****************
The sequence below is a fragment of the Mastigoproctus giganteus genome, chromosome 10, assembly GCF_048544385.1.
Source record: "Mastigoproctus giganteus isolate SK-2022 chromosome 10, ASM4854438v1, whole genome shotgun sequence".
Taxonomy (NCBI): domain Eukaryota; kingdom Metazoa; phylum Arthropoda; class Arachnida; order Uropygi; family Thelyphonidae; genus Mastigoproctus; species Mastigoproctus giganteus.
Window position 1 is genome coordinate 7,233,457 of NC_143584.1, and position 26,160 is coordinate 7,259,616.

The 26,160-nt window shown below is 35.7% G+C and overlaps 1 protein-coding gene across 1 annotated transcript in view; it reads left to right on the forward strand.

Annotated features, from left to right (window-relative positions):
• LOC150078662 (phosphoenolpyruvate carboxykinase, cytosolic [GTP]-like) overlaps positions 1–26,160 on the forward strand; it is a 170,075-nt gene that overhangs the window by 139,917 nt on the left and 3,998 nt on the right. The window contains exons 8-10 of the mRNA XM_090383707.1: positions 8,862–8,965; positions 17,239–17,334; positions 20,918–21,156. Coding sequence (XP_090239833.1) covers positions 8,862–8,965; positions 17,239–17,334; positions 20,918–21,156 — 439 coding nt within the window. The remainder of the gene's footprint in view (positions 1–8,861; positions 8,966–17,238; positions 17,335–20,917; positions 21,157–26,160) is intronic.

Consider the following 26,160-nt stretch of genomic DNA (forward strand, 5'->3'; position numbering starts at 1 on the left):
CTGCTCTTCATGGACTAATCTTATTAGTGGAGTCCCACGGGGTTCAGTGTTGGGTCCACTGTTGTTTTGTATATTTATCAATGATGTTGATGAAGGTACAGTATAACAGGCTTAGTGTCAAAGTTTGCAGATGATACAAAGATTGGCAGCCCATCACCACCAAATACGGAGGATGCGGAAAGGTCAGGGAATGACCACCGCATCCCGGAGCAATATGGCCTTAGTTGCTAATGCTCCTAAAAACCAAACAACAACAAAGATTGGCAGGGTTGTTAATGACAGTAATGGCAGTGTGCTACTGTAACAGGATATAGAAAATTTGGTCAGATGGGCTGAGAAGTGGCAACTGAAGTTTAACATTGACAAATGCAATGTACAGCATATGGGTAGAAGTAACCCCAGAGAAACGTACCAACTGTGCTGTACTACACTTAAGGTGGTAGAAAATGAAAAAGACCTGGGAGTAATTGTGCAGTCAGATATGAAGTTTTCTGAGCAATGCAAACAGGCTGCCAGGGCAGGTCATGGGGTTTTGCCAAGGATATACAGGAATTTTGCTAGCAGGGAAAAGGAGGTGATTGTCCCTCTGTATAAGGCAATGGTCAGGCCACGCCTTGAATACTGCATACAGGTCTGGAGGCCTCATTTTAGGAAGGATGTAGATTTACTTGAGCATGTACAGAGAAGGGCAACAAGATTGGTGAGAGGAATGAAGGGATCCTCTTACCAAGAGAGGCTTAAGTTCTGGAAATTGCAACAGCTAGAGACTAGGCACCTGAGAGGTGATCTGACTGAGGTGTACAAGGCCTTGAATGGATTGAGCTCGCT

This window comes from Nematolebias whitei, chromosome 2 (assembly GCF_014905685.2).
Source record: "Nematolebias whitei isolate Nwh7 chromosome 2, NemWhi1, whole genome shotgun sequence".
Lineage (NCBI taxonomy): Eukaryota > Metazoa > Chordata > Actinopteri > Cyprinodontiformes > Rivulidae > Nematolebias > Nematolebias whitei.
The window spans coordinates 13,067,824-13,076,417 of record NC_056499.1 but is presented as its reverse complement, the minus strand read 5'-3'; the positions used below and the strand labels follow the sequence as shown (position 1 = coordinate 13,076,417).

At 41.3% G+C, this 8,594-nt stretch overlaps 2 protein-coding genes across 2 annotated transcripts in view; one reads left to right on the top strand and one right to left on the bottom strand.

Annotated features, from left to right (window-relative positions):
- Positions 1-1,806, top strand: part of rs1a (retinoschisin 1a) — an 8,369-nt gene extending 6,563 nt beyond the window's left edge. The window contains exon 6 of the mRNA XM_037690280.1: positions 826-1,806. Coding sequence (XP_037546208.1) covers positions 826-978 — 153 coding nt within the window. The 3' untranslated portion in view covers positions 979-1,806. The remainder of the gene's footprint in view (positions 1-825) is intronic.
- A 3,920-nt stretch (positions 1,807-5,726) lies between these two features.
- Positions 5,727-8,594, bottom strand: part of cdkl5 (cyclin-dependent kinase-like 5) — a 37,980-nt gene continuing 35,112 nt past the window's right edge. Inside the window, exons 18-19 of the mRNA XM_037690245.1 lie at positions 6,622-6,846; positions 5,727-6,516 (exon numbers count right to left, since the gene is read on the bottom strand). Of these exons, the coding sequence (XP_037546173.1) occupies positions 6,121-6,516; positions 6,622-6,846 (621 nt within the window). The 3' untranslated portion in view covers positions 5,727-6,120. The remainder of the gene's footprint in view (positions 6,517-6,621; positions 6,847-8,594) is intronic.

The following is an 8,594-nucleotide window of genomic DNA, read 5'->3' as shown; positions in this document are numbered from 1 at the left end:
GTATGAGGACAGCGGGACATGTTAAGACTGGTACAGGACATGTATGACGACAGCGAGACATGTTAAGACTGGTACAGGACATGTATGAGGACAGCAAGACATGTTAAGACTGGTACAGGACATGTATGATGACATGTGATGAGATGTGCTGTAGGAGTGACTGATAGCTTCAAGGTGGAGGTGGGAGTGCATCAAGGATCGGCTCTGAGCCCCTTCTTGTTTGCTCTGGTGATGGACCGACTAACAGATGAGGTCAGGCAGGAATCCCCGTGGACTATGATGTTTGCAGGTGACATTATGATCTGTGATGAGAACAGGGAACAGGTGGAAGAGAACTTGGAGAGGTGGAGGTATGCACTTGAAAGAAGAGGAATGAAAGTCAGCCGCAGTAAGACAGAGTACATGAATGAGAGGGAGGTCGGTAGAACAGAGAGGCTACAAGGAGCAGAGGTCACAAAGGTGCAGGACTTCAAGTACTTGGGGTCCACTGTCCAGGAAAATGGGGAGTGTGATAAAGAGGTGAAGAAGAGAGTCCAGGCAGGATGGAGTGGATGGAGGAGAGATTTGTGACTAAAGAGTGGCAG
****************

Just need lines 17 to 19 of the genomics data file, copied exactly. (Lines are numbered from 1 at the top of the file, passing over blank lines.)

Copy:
- A 3,920-nt stretch (positions 1,807-5,726) lies between these two features.
- Positions 5,727-8,594, bottom strand: part of cdkl5 (cyclin-dependent kinase-like 5) — a 37,980-nt gene continuing 35,112 nt past the window's right edge. Inside the window, exons 18-19 of the mRNA XM_037690245.1 lie at positions 6,622-6,846; positions 5,727-6,516 (exon numbers count right to left, since the gene is read on the bottom strand). Of these exons, the coding sequence (XP_037546173.1) occupies positions 6,121-6,516; positions 6,622-6,846 (621 nt within the window). The 3' untranslated portion in view covers positions 5,727-6,120. The remainder of the gene's footprint in view (positions 6,517-6,621; positions 6,847-8,594) is intronic.

The following is an 8,594-nucleotide window of genomic DNA, read 5'->3' as shown; positions in this document are numbered from 1 at the left end: